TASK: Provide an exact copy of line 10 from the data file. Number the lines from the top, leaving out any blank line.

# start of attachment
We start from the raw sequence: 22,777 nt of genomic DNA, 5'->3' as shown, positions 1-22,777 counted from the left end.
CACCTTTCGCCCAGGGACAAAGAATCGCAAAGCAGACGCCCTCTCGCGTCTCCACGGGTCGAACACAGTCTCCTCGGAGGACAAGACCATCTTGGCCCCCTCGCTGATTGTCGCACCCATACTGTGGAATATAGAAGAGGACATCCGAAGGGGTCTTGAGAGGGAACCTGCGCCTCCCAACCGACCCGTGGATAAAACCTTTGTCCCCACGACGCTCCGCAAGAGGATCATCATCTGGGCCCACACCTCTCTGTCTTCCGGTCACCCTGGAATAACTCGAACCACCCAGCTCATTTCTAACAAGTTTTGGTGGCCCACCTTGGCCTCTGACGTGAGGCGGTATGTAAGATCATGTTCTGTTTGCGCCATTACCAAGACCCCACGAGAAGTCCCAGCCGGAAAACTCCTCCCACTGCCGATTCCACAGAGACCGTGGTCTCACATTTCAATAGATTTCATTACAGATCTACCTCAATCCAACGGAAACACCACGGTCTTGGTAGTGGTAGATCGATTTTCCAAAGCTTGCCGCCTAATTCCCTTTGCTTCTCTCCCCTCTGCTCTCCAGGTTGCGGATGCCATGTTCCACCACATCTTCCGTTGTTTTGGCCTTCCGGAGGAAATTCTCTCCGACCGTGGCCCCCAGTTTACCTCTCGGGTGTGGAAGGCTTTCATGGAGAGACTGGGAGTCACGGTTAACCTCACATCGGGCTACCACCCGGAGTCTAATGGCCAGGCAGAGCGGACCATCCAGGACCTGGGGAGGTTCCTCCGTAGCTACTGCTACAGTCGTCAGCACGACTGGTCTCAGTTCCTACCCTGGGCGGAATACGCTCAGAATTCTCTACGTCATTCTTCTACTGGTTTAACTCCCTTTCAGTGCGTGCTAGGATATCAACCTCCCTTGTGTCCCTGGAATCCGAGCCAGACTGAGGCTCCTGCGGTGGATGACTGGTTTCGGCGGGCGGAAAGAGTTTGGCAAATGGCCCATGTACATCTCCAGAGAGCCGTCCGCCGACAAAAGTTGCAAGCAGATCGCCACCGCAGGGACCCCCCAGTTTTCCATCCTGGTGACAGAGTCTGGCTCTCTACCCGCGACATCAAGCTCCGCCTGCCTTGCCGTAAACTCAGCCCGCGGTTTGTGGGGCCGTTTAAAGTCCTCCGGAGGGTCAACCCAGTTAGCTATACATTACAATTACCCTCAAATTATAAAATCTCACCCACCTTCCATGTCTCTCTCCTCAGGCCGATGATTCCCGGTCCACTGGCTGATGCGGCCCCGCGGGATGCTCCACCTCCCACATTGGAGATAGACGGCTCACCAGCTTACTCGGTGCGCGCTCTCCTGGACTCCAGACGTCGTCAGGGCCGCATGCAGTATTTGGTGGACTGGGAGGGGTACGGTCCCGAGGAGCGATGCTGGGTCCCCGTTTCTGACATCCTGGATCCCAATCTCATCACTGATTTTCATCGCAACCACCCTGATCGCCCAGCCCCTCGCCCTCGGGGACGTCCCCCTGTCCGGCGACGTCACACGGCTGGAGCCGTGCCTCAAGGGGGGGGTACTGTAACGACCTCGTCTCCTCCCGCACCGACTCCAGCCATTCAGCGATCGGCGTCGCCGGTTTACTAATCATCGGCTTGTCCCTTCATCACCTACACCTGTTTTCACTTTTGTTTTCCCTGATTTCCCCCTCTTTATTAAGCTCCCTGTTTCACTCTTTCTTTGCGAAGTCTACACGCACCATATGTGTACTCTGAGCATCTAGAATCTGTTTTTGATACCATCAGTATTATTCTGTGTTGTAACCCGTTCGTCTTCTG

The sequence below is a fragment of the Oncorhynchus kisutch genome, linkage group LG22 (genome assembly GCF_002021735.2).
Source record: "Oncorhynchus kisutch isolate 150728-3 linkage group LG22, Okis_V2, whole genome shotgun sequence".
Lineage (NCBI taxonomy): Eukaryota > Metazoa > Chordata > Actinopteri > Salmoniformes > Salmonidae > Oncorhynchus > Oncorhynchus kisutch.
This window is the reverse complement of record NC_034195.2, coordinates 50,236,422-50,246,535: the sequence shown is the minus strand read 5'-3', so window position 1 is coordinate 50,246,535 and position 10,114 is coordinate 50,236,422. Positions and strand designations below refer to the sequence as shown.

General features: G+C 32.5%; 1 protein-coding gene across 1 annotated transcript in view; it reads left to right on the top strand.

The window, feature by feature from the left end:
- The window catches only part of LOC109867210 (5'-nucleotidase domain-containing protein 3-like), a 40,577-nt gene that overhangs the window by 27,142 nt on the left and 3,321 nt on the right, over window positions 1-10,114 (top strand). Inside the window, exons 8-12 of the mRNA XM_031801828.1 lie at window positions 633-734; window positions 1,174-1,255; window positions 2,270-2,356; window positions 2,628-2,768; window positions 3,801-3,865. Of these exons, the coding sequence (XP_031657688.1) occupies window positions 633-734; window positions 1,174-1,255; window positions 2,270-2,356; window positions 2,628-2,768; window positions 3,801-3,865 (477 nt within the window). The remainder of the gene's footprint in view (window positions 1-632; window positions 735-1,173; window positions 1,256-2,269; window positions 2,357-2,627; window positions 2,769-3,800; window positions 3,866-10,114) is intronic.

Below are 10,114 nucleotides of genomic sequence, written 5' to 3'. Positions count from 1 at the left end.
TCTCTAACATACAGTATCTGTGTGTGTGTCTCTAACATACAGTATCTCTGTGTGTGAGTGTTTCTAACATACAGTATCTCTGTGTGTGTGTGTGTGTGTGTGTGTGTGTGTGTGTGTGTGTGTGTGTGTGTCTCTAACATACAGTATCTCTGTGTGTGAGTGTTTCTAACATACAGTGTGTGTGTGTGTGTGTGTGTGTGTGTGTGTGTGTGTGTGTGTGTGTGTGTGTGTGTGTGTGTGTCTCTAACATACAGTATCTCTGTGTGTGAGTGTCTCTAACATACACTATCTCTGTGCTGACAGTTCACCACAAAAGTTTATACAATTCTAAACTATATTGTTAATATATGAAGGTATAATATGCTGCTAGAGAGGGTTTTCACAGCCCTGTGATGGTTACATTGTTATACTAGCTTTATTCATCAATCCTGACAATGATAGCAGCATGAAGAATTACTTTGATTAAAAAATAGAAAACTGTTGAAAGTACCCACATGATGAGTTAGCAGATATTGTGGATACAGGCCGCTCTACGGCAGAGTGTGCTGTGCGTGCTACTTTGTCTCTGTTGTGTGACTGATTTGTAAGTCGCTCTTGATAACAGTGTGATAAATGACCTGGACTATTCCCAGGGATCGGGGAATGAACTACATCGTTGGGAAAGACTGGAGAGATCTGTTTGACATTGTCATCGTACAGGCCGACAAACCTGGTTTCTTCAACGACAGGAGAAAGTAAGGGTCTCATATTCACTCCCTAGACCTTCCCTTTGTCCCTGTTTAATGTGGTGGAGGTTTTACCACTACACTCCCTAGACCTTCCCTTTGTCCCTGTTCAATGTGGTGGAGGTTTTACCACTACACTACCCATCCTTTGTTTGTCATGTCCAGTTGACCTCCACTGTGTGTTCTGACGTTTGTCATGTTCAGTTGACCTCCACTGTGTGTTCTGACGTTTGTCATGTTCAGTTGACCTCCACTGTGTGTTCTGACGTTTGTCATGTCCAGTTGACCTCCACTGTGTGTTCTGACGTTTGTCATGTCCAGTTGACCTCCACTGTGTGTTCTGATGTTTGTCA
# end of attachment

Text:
Below are 10,114 nucleotides of genomic sequence, written 5' to 3'. Positions count from 1 at the left end.